Realtors in Tampa, Florida, currently are experiencing multiple offers on properties in all price ranges. People are willing to pay the asking price (and sometimes more) because interest rates are so low and they fear that rates will rise next year. In my experience, properties that are competitively priced aren’t staying on the market more than a week, and sometimes they sell in only one day!
If you are a Realtor in an environment that breeds bidding wars, you’ll want to be prepared to counsel your buyers that they may wind up paying even more if they wait longer to buy a home — not only because home values are rising, but because interest rates are bound to rise. You also will need to be ready to explain what factors create multiple-offer scenarios.
Here are seven common questions you may need to answer the next time you find yourself handling a multiple-offer transaction:
1. “Is the listing agent telling the truth about multiple bids, or is this a tactic to get more offers?”
I always answer, “Maybe.” However, an ethical Realtor would not fabricate a story, and if you have worked with a particular agent in the past, you will know whether that agent is telling the truth. If you’re not sure, ask other agents willing to share their experience working with the listing agent.
2. “How much more should I offer?”
There’s no such thing as a crystal ball, but in general people are willing to pay up to 5 percent more than list price for a desirable property. If you believe the property will appraise at a higher value and this is the perfect home for your buyer, then they will see the value. Their fears will be diminished if you can support the home’s value with similar comparable sales.
3. “What’s wrong with the home? Why is it priced so low?”
This is your opportunity to let your buyer know that underpricing a home is a tactic some agents and sellers use to create a bidding war by quickly get a home under contract.
4. “How do I convince the seller to accept my offer?”
Make the offer easy for the seller to accept! Offers without repair contingencies are enticing to homeowners, especially if the owner already has relocated and can’t deal with coordinating bids and contractors. Unless you see something blatantly wrong with a home, it may be better to submit an “as-is” contract with right to inspect. This will allow your buyer to cancel under the inspection contingency period on most home purchase contracts. If your contract doesn’t state this, there’s usually an addendum you can tack on.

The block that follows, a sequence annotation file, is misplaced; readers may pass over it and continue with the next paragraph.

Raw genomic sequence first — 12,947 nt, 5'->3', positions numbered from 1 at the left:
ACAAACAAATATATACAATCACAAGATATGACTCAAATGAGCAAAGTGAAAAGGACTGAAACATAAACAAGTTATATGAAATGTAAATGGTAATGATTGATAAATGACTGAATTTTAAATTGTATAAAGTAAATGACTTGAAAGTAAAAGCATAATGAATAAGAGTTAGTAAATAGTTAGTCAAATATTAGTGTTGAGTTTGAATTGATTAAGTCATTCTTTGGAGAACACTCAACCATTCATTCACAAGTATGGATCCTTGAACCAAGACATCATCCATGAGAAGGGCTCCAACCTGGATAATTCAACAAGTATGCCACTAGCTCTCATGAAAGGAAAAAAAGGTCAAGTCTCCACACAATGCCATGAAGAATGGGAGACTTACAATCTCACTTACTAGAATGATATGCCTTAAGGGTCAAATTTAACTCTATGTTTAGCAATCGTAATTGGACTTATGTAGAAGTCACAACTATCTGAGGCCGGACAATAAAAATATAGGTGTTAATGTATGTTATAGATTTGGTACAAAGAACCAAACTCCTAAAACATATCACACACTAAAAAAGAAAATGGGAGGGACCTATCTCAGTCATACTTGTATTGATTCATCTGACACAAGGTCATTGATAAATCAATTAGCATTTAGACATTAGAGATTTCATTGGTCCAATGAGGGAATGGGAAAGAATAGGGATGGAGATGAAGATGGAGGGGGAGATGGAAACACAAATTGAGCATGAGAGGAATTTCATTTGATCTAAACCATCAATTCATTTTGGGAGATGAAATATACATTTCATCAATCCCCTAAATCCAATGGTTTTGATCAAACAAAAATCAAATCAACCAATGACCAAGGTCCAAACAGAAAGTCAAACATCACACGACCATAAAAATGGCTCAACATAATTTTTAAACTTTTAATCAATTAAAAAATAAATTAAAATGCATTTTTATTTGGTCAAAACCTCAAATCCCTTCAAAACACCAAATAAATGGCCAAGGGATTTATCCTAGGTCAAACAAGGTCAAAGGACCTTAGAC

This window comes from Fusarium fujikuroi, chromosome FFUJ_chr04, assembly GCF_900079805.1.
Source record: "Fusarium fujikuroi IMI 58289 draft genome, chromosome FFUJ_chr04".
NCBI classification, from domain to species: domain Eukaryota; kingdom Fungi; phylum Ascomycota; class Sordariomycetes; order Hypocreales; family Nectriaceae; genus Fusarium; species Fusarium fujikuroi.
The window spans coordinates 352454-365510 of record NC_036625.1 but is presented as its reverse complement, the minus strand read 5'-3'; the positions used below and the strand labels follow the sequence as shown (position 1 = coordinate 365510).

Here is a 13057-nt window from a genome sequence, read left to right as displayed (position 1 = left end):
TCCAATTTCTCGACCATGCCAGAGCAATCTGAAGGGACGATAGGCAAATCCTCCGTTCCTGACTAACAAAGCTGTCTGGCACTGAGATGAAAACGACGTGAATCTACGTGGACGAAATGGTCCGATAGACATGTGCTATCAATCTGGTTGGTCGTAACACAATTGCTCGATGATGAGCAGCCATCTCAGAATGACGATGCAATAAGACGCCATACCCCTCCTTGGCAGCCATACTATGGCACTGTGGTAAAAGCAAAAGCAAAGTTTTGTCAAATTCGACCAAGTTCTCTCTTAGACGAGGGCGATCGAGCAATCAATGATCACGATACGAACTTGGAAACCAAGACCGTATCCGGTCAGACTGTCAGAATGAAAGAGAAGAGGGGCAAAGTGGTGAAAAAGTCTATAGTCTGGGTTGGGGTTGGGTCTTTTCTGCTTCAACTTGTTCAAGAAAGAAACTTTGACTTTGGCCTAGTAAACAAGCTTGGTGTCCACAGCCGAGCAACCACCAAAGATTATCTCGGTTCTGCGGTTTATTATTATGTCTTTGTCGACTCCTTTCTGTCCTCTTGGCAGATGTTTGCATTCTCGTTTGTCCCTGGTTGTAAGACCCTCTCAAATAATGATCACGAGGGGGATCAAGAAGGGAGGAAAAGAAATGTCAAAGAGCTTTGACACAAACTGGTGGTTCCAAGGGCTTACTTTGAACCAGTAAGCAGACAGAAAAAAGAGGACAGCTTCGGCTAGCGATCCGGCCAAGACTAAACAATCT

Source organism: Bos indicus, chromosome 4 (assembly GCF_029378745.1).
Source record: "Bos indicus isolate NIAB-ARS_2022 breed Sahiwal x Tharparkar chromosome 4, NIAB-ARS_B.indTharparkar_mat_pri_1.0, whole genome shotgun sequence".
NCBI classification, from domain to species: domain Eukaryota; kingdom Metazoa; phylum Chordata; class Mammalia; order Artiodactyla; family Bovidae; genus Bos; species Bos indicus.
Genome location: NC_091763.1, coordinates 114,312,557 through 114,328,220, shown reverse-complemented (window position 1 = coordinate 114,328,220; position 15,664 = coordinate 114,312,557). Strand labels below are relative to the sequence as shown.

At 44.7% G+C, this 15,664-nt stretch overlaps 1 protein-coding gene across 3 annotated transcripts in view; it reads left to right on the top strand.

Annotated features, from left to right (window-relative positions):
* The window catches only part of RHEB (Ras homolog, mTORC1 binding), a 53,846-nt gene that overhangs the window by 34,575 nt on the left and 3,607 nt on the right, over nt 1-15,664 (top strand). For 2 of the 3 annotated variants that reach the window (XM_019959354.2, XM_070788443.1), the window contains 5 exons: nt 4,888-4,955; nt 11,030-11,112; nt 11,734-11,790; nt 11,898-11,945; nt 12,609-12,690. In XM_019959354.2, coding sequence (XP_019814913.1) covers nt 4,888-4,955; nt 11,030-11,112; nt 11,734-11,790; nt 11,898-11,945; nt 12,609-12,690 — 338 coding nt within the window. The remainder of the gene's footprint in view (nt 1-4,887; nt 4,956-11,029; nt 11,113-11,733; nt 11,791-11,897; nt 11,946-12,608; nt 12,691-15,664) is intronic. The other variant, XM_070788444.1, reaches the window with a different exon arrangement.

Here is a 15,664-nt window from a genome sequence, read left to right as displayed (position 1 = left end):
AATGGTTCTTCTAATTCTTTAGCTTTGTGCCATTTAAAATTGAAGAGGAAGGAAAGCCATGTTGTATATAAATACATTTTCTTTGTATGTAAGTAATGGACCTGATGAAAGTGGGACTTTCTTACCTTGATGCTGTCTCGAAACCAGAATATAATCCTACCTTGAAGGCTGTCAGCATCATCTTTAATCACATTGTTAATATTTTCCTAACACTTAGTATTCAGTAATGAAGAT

5. “Why would I risk offering more than the listing price?”
First, make sure you have an appraisal contingency in the offer, even if the buyer is paying cash. If the property doesn’t appraise as expected, the buyer will be able to renegotiate or back out of the contract.
If the property doesn’t appraise, the seller most likely will agree to sell it for the appraised value. The listing agent will explain to the seller that no one will want to purchase the home above appraised value, and that the same thing can happen with the next offer — thus, wasting more time. By the time the appraisal is done, the buyer typically has completed any inspections and is ready to move forward to closing.
6. “Why has the market become so competitive?”
Here in Tampa, our inventory is down to five months, which is half of what it was this time last year. This means that assuming no new listings came on the market and homes continued to sell at the current pace, the entire supply of homes would be depleted in five months!
7. “How does a seller create a bidding war?”
Sometimes sellers and their agents are pricing desirable homes on the low side, below market value, to create bidding wars and drive up the price. Sellers could wind up getting the same, or a little more, as they would have if they’d priced it higher. Seems like a “game,” but this strategy is what’s working at the moment.
If you are a listing agent and suggest this tactic to your client, you will want to let them know they are not obligated to accept offers, even if they are at list price. There may be other terms of the offer that are unacceptable to the seller; therefore, they have nothing to lose by pricing it on the low side. What they gain is additional market exposure and multiple bids from which to choose.
It’s important to note that the bidding war game isn’t for every seller in every market. The conditions have to be right — inventory has to be on the low side (three to five months) and the home has to be appealing to the majority of homebuyers.
What are your thoughts? Are you in the bidding war game?
A licensed Realtor since 2002, Rae Catanese regularly gives expert advice and insider tips about the Tampa Bay real estate market via her blog, The Tampa Real Estate Insider.